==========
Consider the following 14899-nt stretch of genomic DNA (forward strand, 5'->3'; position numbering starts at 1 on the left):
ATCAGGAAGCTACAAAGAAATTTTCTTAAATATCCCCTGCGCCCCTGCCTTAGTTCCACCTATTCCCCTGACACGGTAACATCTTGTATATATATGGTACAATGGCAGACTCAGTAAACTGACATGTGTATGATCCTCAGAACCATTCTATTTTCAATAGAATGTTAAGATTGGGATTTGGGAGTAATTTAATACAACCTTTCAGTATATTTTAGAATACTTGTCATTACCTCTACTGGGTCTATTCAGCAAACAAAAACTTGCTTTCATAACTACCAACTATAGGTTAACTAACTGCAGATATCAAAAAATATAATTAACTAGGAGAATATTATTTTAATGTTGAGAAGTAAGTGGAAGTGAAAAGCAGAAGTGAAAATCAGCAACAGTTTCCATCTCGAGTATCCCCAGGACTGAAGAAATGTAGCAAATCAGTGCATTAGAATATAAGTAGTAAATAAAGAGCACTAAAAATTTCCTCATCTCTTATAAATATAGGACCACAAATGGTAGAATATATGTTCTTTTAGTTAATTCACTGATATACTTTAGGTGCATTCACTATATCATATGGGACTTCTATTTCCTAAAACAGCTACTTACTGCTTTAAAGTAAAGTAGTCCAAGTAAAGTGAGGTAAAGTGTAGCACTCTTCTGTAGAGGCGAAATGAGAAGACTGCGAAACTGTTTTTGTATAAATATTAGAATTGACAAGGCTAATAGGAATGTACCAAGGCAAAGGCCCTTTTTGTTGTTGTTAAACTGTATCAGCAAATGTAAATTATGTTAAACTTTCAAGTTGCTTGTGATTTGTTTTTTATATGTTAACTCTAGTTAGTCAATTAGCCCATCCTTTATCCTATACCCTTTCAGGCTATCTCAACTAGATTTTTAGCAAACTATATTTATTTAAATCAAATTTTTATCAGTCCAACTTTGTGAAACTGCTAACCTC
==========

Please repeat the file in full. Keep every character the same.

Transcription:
Consider the following 14899-nt stretch of genomic DNA (forward strand, 5'->3'; position numbering starts at 1 on the left):
ATCAGGAAGCTACAAAGAAATTTTCTTAAATATCCCCTGCGCCCCTGCCTTAGTTCCACCTATTCCCCTGACACGGTAACATCTTGTATATATATGGTACAATGGCAGACTCAGTAAACTGACATGTGTATGATCCTCAGAACCATTCTATTTTCAATAGAATGTTAAGATTGGGATTTGGGAGTAATTTAATACAACCTTTCAGTATATTTTAGAATACTTGTCATTACCTCTACTGGGTCTATTCAGCAAACAAAAACTTGCTTTCATAACTACCAACTATAGGTTAACTAACTGCAGATATCAAAAAATATAATTAACTAGGAGAATATTATTTTAATGTTGAGAAGTAAGTGGAAGTGAAAAGCAGAAGTGAAAATCAGCAACAGTTTCCATCTCGAGTATCCCCAGGACTGAAGAAATGTAGCAAATCAGTGCATTAGAATATAAGTAGTAAATAAAGAGCACTAAAAATTTCCTCATCTCTTATAAATATAGGACCACAAATGGTAGAATATATGTTCTTTTAGTTAATTCACTGATATACTTTAGGTGCATTCACTATATCATATGGGACTTCTATTTCCTAAAACAGCTACTTACTGCTTTAAAGTAAAGTAGTCCAAGTAAAGTGAGGTAAAGTGTAGCACTCTTCTGTAGAGGCGAAATGAGAAGACTGCGAAACTGTTTTTGTATAAATATTAGAATTGACAAGGCTAATAGGAATGTACCAAGGCAAAGGCCCTTTTTGTTGTTGTTAAACTGTATCAGCAAATGTAAATTATGTTAAACTTTCAAGTTGCTTGTGATTTGTTTTTTATATGTTAACTCTAGTTAGTCAATTAGCCCATCCTTTATCCTATACCCTTTCAGGCTATCTCAACTAGATTTTTAGCAAACTATATTTATTTAAATCAAATTTTTATCAGTCCAACTTTGTGAAACTGCTAACCTC